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Finding Our Spiritual Center

January 1, 2024


Rabbi Nathan Martin

Friends, we begin January by also beginning the book of Exodus, the core story of liberation that animates us as a Jewish people. It is a story we refer to every day in our daily prayer when we sing the “Mi Kamocha.”

As we cope with the Hamas attack of October 7, and the ensuing Gaza war and its repercussions around the world, I have been wondering about what the spiritual teachings are that we can glean from our liberation story that might be useful for this time?

In one sense, it could be easy to place Hamas in the role of the hard‐hearted Pharaoh wanting to rid Egypt of its Jews, the Egyptian bystanders as innocent Gazans caught up as collateral damage in the plague of war, and perhaps the hostages as the ancient Jews hoping for release and freedom.

But I know that the reality is more complex than this.

I know that I find myself pained by the precarious existence of the captured hostages and not knowing how many are still alive, along with the awful toll of the tremendous loss of lives of Gazan civilians in this conflict. And like you, I continue to pray for peace and a path towards the ending of this spasm of violence that leaves Israel more secure from any Hamas threat, but that also gets much needed aid and support (and eventual rebuilding) to Gaza. And I wish I knew what political arrangement will work to allow for a more peaceful coexistence on this border.

With such limited ability for me to influence political and military events in Israel, I turn to another aspect of Exodus Torah that may be useful at this moment.

The Hasidic masters often reinterpreted the plagues not only as a physical event, but more as a spiritual struggle for the Israelites to emerge from a state of mind where they were distant from and not aligned with the Divine. Egypt is our exile from our spiritual centers.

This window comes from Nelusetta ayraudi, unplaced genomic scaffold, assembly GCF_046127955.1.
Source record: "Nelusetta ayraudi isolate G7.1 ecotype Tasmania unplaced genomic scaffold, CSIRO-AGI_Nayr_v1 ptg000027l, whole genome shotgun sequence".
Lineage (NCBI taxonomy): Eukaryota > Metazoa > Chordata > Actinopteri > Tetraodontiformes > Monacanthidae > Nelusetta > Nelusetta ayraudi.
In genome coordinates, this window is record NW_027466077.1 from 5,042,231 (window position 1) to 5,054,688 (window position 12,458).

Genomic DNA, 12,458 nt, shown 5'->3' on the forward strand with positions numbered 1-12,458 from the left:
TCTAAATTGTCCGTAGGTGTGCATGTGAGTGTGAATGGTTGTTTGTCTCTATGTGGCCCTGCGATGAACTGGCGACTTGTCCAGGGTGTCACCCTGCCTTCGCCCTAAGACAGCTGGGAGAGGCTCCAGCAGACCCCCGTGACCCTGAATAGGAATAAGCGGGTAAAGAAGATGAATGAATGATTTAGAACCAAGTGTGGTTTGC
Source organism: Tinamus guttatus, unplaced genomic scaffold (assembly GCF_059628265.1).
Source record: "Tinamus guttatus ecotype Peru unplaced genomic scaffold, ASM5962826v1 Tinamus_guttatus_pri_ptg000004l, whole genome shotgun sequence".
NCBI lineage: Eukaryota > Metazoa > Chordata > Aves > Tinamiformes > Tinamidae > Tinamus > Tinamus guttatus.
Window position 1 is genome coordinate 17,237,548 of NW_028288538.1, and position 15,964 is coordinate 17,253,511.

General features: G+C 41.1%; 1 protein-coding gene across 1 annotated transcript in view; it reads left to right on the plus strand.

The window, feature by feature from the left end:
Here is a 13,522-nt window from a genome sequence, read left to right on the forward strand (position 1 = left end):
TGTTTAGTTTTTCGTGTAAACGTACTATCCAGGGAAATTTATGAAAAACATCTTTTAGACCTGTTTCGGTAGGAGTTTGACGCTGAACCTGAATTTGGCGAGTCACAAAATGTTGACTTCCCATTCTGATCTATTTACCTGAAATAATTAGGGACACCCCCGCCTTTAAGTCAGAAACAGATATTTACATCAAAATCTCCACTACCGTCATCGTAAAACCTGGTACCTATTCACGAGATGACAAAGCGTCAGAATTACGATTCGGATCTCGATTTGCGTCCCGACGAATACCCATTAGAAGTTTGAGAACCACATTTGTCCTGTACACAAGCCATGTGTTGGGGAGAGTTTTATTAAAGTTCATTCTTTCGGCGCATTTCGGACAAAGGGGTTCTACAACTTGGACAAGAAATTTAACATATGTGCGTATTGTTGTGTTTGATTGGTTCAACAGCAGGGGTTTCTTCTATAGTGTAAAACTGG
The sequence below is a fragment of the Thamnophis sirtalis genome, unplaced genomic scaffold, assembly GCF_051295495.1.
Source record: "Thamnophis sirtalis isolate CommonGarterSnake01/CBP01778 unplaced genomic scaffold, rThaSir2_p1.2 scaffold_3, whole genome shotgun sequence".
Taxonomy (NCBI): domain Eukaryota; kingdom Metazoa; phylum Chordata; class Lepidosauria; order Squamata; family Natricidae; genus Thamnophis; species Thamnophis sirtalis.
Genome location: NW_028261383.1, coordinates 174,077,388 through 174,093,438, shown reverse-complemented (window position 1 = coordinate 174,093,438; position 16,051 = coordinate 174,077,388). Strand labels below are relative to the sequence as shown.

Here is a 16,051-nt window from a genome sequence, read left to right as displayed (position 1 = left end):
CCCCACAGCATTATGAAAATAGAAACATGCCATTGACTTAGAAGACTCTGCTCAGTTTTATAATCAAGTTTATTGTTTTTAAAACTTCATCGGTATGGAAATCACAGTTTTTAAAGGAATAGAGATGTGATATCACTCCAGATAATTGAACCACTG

This perspective on Exodus calls to me at this moment. When we are not grounded as Jews and human beings we are likely to be more reactive, less patient, and less compassionate. And like the Jews living in ancient Egypt in our sacred story, there are many oppressions bearing down on us at this moment — a feeling of isolation from the international community, a growing fear of rising antisemitism, a contending with the potential erosion of democracy in our country, and a growing sense of unease as we feebly contend with planetary challenges that could redraw the global map of where humans live in the next century.

What brings us back to our center?

In teaching about the process of spiritual redemption the Netivot Shalom, R. Shalom Noah Berzovsky, focuses on the amorphous cries and groans of the Israelites under the weight of slavery as being the beginnings of liberation. He draws this teaching from Ex. 2:24, “God heard their moaning.” Even before finding words of prayer, the Israelites with their moaning still articulated a deep sense of pain, loss, and isolation which triggered a response from the Divine. We too are in a moment of deep pain and loss, of fear and distress. And perhaps the first step to alignment is even pre‐verbal; perhaps it is recognizing and simply sitting with the tremendous pain we are experiencing. A cry may be a sufficient prayer at this time.

Additionally, it is important to remember that the exodus narrative focuses on the formation of a new people. The strength of our ability to withstand the constriction we currently face in the world lies in our ability to stay connected and supportive of one another. We need to keep working the “muscles” of listening and compassion, perhaps starting with friends, family, or fellow BI’ers before venturing out into the wider world. The degree that we can hear and respond to each other's cries is what can move us along the path of compassion. This too is the work of leaving our narrow places of Egypt.

Finally, our story of liberation is one of big vision. I had the privilege once of having dinner with Desmond Tutu when I served as a Hillel Rabbi in Michigan. Bishop Tutu noted that the most radical weapon that the South African liberation movement used was the Bible and the story of Exodus because it planted the seed of belief in the worth and dignity of all. We have to hold onto a bigger vision of what long‐term liberation for both Israelis and Palestinians could look like, even in this moment. What would it mean for each to have a national home even if we don’t know what that looks like politically? What would it mean for collaborative economies to grow? After the current conflict, this may be a generation away after trust can be rebuilt, but it is still incumbent to keep reaching for and cultivating visions of the possible.

So, as we re‐enter this moment of our exodus narrative, may we take the time to acknowledge our pain, to stay connected with each other, and to hold a big picture of the possible in an impossible time.

Fri, June 21 2024 15 Sivan 5784